It can be difficult to perfectly calculate the cost of building a house. Some degree of uncertainty is found in project site conditions, time and labor allotment, risks, and our human preferences and behaviors. In project management, change orders are a common and natural communiqué between the owner, contractor, and architect that modify the contract to accommodate new conditions and scope of work. The change order could be created for a number of reasons: to correct the estimated project cost, to adjust for an unforeseen obstacle or for possible efficiencies, to add or modify features and options, and more. More often than not, change orders ask for time and money to be added to the project.
In the fall of 2012 one of our San Francisco Bay Area projects broke ground. The total construction cost was estimated to be $201,025. It is coming to completion this spring. From beginning to end, 12 change orders were created. For illustrative purposes, they are (not necessarily in this particular order):
Change in Project Cost ($)
Found two buried concrete walls in the middle of the backyard that needed removal with a jackhammer
|Sanitary Sewerage Utilities|
Replaced main home sewer
Changed type and layout
Credit after finding a better product for a better price
Upgraded to a stain grade cedar siding
|Manufactured Gutters and Downspouts|
The building inspector requested an additional downspout
|Interior Finish Hardware|
The client picked some nicer (and more expensive) window and door hardware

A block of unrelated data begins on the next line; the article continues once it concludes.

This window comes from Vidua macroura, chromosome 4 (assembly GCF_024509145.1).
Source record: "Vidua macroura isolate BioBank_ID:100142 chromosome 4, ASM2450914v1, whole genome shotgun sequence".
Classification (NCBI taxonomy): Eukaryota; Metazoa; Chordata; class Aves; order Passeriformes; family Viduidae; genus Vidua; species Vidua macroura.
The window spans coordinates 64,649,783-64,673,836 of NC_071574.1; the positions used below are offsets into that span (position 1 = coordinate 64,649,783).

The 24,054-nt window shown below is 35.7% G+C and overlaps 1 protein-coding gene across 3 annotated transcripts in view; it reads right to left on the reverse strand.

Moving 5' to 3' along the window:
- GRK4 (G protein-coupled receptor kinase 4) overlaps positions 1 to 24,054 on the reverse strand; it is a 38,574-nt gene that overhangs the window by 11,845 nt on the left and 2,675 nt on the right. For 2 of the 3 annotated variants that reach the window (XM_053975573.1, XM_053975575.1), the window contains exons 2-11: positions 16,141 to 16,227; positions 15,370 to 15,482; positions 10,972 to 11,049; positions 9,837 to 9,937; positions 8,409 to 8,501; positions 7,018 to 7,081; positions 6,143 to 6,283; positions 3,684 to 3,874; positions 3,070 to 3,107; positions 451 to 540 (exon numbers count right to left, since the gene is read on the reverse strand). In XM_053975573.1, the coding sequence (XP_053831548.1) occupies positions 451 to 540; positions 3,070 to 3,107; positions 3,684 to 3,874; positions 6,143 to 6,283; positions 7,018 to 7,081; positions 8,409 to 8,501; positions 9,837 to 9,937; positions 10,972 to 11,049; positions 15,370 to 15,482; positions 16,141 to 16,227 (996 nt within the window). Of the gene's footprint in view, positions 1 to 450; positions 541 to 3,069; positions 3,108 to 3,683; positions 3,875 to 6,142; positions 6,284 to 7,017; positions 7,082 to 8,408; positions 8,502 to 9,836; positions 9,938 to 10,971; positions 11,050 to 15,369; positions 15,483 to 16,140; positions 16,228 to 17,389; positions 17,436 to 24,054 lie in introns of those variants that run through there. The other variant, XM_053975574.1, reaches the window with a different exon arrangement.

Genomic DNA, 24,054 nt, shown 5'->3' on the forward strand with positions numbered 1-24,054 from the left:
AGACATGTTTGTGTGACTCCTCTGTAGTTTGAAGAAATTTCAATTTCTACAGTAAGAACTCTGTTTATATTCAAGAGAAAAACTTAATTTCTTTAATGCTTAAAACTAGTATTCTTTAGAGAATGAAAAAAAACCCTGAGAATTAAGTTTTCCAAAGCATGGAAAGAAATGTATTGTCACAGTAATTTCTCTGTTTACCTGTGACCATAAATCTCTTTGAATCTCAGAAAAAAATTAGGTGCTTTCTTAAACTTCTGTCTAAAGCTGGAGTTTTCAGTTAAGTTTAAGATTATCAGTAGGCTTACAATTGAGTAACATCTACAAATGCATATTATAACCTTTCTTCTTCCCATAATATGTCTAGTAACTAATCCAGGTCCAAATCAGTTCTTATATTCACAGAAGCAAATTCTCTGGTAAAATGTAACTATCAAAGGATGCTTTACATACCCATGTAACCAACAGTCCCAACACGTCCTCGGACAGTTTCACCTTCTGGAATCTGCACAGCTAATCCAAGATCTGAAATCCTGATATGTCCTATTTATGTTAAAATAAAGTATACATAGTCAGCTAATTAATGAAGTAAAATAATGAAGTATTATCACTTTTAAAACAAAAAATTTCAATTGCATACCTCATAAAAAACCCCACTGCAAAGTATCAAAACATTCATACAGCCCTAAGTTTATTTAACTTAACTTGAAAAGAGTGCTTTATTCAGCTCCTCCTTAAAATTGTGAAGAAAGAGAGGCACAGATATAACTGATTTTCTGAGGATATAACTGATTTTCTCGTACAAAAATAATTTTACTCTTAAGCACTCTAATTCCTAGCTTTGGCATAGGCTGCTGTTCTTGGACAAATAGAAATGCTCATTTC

|Exterior Doors and Windows|
A window size was modified
|Plumbing Piping – Gas Connection|
A washer/dryer location was moved and the gas line had to be moved as part of that.
Added an Energy Recovery Ventilator to improve indoor air quality
|Electric Panel Upgrade|
Increase in the main home’s electric panel
Note that one of the items is negative, a savings passed on to the client.
These change orders sum up to about $9,380, increasing the total construction cost by 4.67%. This is a tiny addition to the initial estimate – a great outcome for all parties as the budgeting was practically right on. Our client is ecstatic and cannot wait to move in.
Over the years New Avenue has learned to control and tame change orders. Our management process provides owners with a standardized and consistent experience with contractors. Project development phases, construction progress, and our contracting agreements are tightly tied to an expansive and inclusive budget control and invoice form. By showing our clients all the aspects of their project alongside change orders on one sheet, we provide defensible transparency, minimize undesirable change orders, and keep the project on course. We strive to protect homeowners from dishonest and crafty contractor practices like underbidding to win a project then abusing change orders to reflect the true costs of construction or overbidding and absorbing under-running costs. These are needless hurdles for the uninformed homeowner that can be agonizing to deal with when they get out of control.